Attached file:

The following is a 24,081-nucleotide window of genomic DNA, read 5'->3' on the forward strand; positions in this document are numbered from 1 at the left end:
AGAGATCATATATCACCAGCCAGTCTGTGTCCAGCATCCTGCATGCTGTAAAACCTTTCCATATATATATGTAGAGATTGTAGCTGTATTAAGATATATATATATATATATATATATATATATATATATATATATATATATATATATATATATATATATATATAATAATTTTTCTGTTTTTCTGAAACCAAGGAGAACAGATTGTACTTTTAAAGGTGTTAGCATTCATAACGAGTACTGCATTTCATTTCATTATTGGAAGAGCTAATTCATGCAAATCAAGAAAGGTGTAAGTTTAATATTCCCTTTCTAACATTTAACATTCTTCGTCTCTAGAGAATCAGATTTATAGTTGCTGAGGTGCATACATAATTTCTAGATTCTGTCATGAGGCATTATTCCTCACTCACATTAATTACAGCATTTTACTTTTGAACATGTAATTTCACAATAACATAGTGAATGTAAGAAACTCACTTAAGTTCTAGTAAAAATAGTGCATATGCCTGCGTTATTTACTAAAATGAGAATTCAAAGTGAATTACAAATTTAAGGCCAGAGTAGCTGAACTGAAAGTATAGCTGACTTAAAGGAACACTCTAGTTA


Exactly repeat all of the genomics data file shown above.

The following is a 24,081-nucleotide window of genomic DNA, read 5'->3' on the forward strand; positions in this document are numbered from 1 at the left end:
AGAGATCATATATCACCAGCCAGTCTGTGTCCAGCATCCTGCATGCTGTAAAACCTTTCCATATATATATGTAGAGATTGTAGCTGTATTAAGATATATATATATATATATATATATATATATATATATATATATATATATATATATATATATATATATATATAATAATTTTTCTGTTTTTCTGAAACCAAGGAGAACAGATTGTACTTTTAAAGGTGTTAGCATTCATAACGAGTACTGCATTTCATTTCATTATTGGAAGAGCTAATTCATGCAAATCAAGAAAGGTGTAAGTTTAATATTCCCTTTCTAACATTTAACATTCTTCGTCTCTAGAGAATCAGATTTATAGTTGCTGAGGTGCATACATAATTTCTAGATTCTGTCATGAGGCATTATTCCTCACTCACATTAATTACAGCATTTTACTTTTGAACATGTAATTTCACAATAACATAGTGAATGTAAGAAACTCACTTAAGTTCTAGTAAAAATAGTGCATATGCCTGCGTTATTTACTAAAATGAGAATTCAAAGTGAATTACAAATTTAAGGCCAGAGTAGCTGAACTGAAAGTATAGCTGACTTAAAGGAACACTCTAGTTA